Links: plantacasa (Hellebores), Odysseé Naturelle (seeds)

 

Rauhe Nächte, Contemplating Time

I could write about the stiffness inducing cold of the approaching winter and how I very much would like to hibernate together with the green in my garden.  How I would like to sleep all day and wake up only to nurture my self and then return to sleep wonderland.

I could write about the past, present and future – the terminologies in and of themselves, happenings, the greater context, details… The form of thoughts and thought forms… How solutions are only possible when 1.) a problem has been recognized and 2.) the problem has been understood. But…

…for convenience we come up with problems that can be solved and ignore the problems we should solve.

The realization of this ignorance is the source of this moment of nihilistic reluctance. Every part of me screams change and action. Yet I am as paralyzed as the frozen tops of the plants in my garden.

It’s having cold snow-less nights and days. Sometimes it rains. Right now it’s freezing again and the green remain covered in white ice crystals. Yet the garden is filled with live. Song birds of all color strike up their daily pre-winter concerto. The white flower heads of the black hellebore show up when most other plants are dead above ground. Some plants also stay green despite or because the shortness of daylight, safe under a blanket of fallen leaves and taking advantage of the extra light that permeates through barren trees. The mandrake, rue and rosemary, which I planted in the raised bed, seem to be doing fine thus far.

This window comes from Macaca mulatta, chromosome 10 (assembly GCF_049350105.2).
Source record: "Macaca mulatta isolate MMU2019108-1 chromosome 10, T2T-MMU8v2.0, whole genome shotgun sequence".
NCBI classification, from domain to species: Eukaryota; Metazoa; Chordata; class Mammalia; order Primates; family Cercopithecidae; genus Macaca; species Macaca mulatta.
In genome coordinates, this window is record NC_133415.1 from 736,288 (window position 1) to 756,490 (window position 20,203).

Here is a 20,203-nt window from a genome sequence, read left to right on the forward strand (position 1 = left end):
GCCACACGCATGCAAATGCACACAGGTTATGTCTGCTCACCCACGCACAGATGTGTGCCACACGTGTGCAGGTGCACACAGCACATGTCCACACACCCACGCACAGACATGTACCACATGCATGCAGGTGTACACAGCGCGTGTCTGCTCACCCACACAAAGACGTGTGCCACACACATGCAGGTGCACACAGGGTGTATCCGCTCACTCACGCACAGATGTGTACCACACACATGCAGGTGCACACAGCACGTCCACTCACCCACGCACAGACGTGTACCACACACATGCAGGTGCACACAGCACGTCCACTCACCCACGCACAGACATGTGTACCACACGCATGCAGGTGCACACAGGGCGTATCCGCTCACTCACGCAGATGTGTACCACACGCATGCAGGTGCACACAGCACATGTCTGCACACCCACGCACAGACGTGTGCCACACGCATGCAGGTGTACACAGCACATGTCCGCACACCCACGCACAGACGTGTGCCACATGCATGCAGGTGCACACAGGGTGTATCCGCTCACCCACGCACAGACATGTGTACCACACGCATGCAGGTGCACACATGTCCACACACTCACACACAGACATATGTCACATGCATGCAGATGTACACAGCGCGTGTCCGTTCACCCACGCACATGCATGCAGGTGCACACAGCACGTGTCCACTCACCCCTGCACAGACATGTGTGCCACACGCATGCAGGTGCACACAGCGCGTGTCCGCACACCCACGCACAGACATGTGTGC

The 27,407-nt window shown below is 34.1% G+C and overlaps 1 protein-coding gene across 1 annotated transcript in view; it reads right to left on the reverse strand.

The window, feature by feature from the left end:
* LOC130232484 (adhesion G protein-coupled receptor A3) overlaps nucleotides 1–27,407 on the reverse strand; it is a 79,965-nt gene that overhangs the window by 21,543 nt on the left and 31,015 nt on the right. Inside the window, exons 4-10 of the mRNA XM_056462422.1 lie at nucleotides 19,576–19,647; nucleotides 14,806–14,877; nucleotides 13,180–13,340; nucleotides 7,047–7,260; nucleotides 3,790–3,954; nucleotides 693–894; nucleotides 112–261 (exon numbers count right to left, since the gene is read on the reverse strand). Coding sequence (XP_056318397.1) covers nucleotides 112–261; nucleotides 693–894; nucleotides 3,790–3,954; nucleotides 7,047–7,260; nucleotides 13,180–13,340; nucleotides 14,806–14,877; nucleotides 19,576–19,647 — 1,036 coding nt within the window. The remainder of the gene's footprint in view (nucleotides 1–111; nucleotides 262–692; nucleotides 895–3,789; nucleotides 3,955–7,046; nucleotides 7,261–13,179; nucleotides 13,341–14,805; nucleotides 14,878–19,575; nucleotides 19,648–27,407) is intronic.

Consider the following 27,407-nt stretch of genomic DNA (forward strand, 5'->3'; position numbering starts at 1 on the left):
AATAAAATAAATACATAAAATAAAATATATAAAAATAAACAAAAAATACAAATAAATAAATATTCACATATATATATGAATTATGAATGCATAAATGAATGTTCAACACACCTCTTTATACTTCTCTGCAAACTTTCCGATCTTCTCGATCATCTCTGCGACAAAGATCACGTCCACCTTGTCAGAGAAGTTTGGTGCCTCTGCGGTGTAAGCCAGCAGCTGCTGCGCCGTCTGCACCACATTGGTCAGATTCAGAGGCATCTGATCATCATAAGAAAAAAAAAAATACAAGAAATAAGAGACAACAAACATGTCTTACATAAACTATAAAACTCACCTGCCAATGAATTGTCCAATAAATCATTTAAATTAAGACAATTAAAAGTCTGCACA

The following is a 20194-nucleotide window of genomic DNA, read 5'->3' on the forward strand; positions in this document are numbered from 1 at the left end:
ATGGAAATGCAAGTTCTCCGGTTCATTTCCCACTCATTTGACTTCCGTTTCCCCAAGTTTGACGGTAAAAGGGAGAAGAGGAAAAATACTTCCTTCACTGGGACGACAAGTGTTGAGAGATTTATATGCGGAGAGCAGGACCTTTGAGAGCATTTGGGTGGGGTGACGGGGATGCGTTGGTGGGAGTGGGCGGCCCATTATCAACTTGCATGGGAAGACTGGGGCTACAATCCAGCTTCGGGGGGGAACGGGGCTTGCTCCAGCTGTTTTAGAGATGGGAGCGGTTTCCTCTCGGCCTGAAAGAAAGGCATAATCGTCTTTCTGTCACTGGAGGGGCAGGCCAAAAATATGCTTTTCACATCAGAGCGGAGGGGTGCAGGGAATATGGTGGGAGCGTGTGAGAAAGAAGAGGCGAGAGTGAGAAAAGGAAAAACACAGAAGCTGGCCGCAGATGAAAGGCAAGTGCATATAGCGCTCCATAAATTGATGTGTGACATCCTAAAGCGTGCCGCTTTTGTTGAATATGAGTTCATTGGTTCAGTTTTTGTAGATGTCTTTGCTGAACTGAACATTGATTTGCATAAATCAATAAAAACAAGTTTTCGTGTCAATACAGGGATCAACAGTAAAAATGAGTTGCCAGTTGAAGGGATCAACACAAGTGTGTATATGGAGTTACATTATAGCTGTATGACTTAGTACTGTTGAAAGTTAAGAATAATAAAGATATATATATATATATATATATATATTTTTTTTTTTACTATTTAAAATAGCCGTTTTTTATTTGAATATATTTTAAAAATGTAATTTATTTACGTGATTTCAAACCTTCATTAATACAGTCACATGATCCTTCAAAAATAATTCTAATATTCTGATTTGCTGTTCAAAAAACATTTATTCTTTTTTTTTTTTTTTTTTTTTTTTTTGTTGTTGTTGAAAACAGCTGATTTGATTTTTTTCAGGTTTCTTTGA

I could write about how I am craving a glycerin equivalent in my blood to protect me against this debilitation. But the truth is, I cherish this moment. I insist on this temporary luxury. I enjoy this moment of purposeless Venusian fatigue and procrastination, of musing about my garden and the nature of time. Because I know it won’t last long. In fact, when I post this, it is already over. Time – this strange intangible abstract concept, which all and everything is subject to.

The future as the elimination of all possibilities save for one?